There is only one prominent voice (Ron Paul) who points out how this bit us in the ass on 9/11. Most of America cannot hear that voice because it doesn’t fit in the storyline we are fed by the mass media (pro-war Republicans vs. anti-war Democrats). Or maybe it’s because people don’t want to hear the truth because that would fundamentally shatter their entire world view. What happens if we’re not the good guy any more?

The alternate scenario is far more sensible. They hate us and attack us because we keep interfering in their world. I agree that many of our current enemies are evil. But if we stepped out of their world and focused on our own, they would not take that as a signal to come here. Evildoers look for a bogeyman. We are currently supplying that image for them. If we walk away, they will find another. It would be delicious irony if the Europeans, Russians and Chinese found themselves dealing with nuclear-armed North Korea and Iran, after they helped them acquire the weapons. But the ego does not allow us to think that way. My cousin completely rejected this idea. He cannot accept the notion that they might not be interested in us if we left them alone. Our ego makes us believe we are so important that they must focus on us in one way or another.

The other prominent parallel is how the “Best and the Brightest” led us into and kept us in Vietnam, and messed the whole thing up. Today’s leadership (including nearly all of Congress – and yes I am including the Democrats) boldly donned the attitude of the Best and the Brightest. There is a saying that the generals are always fighting the last war. I don’t know if that explains it, but we did not do whatever we should have done to win the Vietnam War, and we are not doing whatever we should to win the Iraq War either.

One of the problems with both Vietnam and Iraq is that the public was never willing to sacrifice what was required to win (if winning was ever possible). One of the failings of leadership was a failure to recognize that public support for the wars would not be sustained. We are battling people who are willing to strap a bomb to themselves in order to kill us, and yet we are unwilling to make even the slightest of sacrifices. We do not conserve energy, for example. If we really want to defeat the Muslims and/or Arabs, all we have to do is cut our oil consumption in half. This would decimate the Arab economies. That effort on our part would be nothing compared to the sacrifices our parents and grandparents made during World War II.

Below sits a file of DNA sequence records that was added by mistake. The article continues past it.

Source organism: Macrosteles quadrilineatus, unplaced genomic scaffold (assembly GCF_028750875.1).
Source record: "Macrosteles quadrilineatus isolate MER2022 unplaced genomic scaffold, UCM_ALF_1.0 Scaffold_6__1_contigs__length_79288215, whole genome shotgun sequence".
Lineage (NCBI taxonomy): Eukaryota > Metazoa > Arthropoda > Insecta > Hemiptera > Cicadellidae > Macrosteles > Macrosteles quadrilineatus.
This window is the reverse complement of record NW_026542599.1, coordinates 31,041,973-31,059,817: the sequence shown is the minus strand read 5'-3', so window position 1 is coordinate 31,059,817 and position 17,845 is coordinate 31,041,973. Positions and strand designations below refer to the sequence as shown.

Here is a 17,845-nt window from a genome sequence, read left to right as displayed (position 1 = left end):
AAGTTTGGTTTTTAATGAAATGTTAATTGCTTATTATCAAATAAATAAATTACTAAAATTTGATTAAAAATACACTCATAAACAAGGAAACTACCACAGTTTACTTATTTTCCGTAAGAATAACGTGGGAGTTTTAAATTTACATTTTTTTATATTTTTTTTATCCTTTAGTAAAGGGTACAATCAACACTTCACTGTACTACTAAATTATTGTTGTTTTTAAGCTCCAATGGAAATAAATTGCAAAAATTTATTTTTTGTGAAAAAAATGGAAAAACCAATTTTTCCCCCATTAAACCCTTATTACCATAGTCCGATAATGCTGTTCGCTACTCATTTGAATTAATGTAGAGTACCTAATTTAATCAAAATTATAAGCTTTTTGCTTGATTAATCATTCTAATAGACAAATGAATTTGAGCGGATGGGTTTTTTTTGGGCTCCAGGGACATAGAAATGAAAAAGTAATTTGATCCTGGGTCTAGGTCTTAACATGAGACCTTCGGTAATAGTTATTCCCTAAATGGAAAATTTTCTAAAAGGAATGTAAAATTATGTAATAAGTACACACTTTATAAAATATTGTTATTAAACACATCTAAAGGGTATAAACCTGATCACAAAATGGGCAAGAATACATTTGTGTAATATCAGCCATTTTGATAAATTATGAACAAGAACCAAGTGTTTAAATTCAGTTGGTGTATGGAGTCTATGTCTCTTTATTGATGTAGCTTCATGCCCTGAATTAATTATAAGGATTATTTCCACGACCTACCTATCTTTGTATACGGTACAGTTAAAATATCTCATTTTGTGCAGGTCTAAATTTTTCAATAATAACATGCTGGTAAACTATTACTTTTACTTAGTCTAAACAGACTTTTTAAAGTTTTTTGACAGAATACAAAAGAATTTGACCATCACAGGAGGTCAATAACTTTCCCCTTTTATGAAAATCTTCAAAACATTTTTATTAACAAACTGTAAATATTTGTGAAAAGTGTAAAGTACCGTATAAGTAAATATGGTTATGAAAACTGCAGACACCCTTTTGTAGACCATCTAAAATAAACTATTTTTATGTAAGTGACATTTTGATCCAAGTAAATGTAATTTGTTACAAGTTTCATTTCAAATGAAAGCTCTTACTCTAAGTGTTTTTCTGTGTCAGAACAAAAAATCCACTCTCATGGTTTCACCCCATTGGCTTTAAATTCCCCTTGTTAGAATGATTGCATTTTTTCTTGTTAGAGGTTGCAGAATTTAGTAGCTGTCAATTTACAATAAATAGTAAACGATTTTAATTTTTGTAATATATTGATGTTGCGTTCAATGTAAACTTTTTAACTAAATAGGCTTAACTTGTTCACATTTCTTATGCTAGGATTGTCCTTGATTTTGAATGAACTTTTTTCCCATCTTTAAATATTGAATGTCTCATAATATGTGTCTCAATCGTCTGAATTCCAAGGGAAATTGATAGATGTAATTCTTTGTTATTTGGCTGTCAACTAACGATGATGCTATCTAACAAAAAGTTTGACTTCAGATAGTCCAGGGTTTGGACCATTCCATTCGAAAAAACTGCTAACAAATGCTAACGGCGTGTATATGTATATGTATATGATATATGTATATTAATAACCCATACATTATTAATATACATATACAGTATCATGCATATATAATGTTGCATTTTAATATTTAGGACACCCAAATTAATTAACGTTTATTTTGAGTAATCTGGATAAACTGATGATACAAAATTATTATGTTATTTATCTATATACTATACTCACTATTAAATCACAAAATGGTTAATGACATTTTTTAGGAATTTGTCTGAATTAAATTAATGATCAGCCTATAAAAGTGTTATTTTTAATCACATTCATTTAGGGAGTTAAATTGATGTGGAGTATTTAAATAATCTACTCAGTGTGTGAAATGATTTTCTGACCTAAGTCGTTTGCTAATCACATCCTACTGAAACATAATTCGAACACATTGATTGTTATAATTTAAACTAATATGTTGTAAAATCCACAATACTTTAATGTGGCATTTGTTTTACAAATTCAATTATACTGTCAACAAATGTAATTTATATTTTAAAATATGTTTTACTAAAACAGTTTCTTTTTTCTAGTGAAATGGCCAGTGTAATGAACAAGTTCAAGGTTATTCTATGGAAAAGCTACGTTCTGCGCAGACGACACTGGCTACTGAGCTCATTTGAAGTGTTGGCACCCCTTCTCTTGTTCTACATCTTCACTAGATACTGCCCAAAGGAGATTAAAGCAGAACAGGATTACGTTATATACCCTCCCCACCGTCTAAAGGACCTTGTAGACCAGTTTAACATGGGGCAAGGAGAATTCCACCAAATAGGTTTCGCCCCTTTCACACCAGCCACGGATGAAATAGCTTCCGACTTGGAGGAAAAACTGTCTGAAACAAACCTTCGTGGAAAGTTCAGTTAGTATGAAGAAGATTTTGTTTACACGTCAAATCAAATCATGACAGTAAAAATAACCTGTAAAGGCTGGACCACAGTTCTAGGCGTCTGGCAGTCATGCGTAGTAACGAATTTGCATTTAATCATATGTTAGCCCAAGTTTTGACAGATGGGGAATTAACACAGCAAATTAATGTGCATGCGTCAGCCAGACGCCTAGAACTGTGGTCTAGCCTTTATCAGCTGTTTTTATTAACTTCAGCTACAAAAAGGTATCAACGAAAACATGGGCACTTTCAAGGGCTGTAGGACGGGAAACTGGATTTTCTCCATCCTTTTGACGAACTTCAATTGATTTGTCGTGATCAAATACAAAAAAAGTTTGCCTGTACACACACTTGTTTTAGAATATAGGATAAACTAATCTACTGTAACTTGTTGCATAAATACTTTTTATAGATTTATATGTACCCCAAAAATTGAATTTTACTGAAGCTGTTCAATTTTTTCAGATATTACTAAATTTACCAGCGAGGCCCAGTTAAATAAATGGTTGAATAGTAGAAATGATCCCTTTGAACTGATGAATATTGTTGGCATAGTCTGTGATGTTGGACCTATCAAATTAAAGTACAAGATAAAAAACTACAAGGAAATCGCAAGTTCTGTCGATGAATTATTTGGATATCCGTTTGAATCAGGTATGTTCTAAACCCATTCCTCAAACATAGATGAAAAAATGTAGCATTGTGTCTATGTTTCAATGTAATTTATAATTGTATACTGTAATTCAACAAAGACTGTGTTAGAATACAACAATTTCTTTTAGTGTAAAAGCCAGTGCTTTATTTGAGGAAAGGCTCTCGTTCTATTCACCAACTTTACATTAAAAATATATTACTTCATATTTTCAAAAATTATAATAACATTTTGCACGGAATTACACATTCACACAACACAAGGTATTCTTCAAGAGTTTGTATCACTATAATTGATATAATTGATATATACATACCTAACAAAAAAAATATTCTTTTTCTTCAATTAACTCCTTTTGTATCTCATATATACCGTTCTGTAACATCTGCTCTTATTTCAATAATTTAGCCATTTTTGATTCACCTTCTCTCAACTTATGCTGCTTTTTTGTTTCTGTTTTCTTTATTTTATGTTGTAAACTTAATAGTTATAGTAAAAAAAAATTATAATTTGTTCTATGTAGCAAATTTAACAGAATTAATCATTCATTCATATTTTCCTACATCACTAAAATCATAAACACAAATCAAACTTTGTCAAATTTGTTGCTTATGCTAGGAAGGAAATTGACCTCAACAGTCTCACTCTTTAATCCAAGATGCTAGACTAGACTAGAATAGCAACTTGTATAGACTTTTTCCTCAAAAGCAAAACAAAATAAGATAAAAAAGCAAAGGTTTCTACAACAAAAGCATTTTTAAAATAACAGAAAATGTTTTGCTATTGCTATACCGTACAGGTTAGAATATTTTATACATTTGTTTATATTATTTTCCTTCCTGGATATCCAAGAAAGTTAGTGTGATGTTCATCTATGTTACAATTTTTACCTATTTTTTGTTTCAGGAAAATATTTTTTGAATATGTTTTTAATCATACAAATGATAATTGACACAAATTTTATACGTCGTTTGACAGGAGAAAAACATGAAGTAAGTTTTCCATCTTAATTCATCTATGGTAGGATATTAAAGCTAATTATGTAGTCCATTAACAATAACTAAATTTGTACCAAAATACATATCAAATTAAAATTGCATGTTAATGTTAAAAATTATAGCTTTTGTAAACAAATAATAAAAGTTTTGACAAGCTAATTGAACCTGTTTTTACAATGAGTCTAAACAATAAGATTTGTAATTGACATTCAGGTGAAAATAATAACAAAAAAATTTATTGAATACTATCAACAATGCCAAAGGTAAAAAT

We will not make that effort. The easier thing to do, and a fairly wise thing as well, is to stop messing around with the rest of the world. In playing our role as the world’s “Good Guy,” we ignore the Golden Rule (aka the Ethic of Reciprocity). We do things to others that we would not want them to do to us.

If some other country decided that America was being led by religious fundamentalists bent on controlling the world (when I started typing that I meant it as a ridiculous example, but then again …), and attacked us to save the world from us, we would not be too pleased. So where do we get off attacking Iraq? Oops. I keep forgetting that we’re the good guys. Sorry about that. I’m probably just repeating something Chomsky said anyway.

1 comment to Ron Paul, Iraq, Gladiator, and Fighting the Last War

  • Anonymous

    Will Ron Paul & Rudy Giuliani Debate Foreign Policy at Freedomfest?
    The annual FreedomFest conference, has issued a debate invitation to GOP Presidential candidates Rudy Giuliani and Ron Paul to use FreedomFest ‘07 as a debate venue to further explore their fundamental differences in foreign policy and the war in Iraq that were highlighted in the Columbia, SC debate. To review the debate invitation –
    For more information on the July 2007 FreedomFest Conference in Las Vegas, go to